The Mom-Shame and Our Lack of Joy

I’m not sure if I was just clueless when I had my first baby or maybe it just wasn’t a thing yet, but in 2010, I didn’t feel the weight of the internet on my shoulders. In 2010, announcing a baby’s due date wasn’t followed by a string of questioning about personal family decisions. I wasn’t bombarded with statistics and hyperlinks and quotes. I was asked about my baby’s sex and if we had decided on a name. That’s it.

This past year, I was blessed to have my another baby.

And even though she was my third child, I felt the weight of the world judging me.

Waiting to shame me for my choices.


Would I vaccinate?

Would I use cloth diapers or disposables?

Would she be bottle fed or breast fed?

Thank goodness she wasn’t another boy I may damage with circumcision! It is all too much. Every time I learn that a young woman will become a mother for the first time, the first thing I say (after congratulations, of course!) is, “Do your own research, make your decisions, and don’t tell anyone!” It’s sad that we need to protect our families this way. But with the anonymity of the internet and our compulsive need to divulge to the world, we often find ourselves in the midst of a battle for our own children. We are robbing ourselves of happiness when we constantly talk and judge and compare. Why do I need to tell anyone my baby’s private medical information? Why do we feel any desire to explain our reasoning for disciplining our kids? Or why they can or cannot eat certain foods? You know what, I don’t have to. She is mine.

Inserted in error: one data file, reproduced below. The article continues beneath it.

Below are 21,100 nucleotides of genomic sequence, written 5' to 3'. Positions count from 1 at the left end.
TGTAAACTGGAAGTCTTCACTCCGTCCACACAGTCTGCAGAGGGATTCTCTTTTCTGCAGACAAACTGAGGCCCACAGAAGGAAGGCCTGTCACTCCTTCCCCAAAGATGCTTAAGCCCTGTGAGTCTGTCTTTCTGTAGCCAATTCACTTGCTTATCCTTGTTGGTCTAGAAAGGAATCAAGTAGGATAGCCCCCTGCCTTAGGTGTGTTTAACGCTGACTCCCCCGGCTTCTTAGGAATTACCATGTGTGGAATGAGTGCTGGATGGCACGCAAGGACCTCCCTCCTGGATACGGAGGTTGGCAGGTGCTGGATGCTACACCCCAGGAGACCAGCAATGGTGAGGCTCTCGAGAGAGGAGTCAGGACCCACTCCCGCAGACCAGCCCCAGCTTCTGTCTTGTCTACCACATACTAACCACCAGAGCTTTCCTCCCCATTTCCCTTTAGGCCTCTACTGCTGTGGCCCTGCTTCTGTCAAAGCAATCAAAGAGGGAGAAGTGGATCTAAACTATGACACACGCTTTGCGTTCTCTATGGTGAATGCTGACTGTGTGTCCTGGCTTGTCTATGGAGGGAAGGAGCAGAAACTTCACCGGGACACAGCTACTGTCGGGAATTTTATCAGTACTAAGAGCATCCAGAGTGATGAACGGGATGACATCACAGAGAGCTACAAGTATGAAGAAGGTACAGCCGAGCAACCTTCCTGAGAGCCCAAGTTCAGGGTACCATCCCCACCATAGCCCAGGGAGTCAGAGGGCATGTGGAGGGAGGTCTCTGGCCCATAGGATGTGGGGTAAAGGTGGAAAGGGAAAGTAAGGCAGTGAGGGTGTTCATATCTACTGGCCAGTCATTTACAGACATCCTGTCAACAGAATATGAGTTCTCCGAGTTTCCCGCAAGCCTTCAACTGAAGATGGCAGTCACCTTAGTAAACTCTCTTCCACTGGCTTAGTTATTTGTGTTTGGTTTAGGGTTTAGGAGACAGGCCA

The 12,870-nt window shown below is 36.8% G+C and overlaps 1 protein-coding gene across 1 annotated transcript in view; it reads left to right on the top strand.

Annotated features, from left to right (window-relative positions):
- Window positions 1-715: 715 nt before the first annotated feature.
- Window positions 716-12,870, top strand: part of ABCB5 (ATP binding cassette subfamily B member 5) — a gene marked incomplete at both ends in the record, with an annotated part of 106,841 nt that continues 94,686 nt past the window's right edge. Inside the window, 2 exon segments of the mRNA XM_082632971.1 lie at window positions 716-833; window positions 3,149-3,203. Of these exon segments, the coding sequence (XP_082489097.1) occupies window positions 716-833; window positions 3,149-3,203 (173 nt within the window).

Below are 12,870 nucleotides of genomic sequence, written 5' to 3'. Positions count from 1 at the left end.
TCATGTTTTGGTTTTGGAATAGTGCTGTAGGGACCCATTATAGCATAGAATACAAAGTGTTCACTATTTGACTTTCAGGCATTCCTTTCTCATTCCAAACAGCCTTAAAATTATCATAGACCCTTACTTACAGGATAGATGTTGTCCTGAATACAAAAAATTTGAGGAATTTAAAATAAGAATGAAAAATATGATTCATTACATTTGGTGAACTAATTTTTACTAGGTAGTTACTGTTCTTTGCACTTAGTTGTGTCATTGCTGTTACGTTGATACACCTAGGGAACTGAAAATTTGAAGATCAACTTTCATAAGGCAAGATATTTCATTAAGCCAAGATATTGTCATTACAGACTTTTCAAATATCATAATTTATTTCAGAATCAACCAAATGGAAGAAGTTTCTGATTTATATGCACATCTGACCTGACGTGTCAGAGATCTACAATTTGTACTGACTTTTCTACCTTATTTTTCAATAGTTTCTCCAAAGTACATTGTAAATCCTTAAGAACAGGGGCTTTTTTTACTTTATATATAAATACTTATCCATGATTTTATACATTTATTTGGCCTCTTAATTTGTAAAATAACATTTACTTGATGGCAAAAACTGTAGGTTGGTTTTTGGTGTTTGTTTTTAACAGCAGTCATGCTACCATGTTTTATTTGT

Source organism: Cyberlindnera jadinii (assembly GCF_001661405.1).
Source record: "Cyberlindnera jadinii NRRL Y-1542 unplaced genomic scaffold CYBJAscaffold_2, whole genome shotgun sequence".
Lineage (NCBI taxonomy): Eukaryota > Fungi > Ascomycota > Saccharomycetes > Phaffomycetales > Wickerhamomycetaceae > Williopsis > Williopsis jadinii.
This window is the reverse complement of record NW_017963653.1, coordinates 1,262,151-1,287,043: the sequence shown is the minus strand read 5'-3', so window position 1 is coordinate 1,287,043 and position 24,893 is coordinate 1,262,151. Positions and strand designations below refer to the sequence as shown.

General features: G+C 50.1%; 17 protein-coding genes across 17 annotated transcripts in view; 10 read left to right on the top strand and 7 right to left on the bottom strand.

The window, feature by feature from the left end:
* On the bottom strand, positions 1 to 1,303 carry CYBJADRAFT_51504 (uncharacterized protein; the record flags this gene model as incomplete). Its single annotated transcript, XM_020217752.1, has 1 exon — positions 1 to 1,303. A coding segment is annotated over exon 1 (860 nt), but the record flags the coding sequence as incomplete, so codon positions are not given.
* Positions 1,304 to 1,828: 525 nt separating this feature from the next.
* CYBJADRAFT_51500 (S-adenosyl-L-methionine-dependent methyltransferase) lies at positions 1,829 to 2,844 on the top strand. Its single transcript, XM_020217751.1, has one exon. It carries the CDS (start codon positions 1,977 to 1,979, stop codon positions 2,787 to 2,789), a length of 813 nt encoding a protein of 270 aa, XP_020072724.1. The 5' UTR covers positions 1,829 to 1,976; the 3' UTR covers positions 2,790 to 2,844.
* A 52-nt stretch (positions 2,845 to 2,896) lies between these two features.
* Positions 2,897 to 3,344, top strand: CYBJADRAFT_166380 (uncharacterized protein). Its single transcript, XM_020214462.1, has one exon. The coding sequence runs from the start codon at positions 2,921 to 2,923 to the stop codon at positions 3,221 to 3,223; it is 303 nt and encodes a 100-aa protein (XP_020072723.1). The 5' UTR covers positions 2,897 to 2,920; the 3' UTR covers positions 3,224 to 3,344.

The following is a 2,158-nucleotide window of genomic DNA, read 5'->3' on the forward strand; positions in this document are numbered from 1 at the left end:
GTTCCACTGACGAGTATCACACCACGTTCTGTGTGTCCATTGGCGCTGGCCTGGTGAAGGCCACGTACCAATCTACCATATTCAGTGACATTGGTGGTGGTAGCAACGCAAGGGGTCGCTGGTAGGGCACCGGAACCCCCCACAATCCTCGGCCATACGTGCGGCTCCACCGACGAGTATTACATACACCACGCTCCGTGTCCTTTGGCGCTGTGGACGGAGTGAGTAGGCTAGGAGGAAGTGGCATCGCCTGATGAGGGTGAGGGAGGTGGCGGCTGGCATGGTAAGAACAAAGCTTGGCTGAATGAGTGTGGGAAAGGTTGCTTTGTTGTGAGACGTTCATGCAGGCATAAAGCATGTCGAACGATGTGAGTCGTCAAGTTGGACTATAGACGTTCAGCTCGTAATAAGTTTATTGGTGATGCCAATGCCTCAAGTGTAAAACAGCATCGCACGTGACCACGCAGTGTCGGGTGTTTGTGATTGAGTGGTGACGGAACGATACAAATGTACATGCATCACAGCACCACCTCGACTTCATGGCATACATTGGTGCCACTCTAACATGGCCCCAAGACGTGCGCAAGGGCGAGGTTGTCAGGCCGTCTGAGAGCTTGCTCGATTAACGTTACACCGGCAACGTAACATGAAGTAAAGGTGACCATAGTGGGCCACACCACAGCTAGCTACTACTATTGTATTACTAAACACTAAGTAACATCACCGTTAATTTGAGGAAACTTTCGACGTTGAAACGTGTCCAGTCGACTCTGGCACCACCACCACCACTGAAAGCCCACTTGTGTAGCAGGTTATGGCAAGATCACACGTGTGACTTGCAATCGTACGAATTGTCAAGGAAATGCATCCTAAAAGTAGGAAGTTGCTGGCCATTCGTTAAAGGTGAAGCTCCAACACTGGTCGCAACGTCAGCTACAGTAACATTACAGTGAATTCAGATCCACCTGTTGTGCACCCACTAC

Why do we shame each other for choosing differently than we would choose? Why do we compare? I know how hard it is every single day just keeping my kids alive! Let alone living under the scrutiny of other moms – who are probably struggling just as much as I am. I know how hard I have it some days.  Why do I judge other moms for having a hard time? Can’t we all just get along? There are days that I count down every minute until bed time and I feel bad about that. But I know that other moms have days like that too. Conversely, I have days that I love spending almost every moment with my kids, they get to stay up late, and we bake cookies. I love that feeling. And I don’t even care that some people may think I’m nuts for giving my kids sugar at 9pm! I have joy because of my children.

“Comparison is the thief of joy.”

-Theodore Roosevelt

Let’s start today. Let’s stop talking about, posting about, and retweeting everything. Let us unite as moms! Stop sharing the inter-workings of your family and stop shaming those that do. I don’t want an argument over my kid’s punishment for that tantrum he threw in the store that I posted photos of on Facebook. So I probably shouldn’t post a photo like that. If we all stopped judging each other, and we all stopped divulging obsessively, I bet you and I could solve this problem. We can research for ourselves, weigh our options, make a choice, and live with what we have decided. Because it would be void of outside influence or fear of judgement.  I bet we would be happier. A lot happier.

“But let each one test his own work, and then his reason to boast will be in himself and not his neighbor. For each will have to bear his own load.”

-Galations 6:4-5

Are you exhausted from trying to please everyone? Tired of the judging? Maybe you too are guilty of the mom-shame. What can we do as a community of mothers to help raise each other up? Let’s pledge to be less judgey and more lovey. Today. Can you make that promise?

One Response to The Mom-Shame and Our Lack of Joy

  1. Meagan Henao
    Meagan Henao February 3, 2017 at 10:37 am #

    Love this <3

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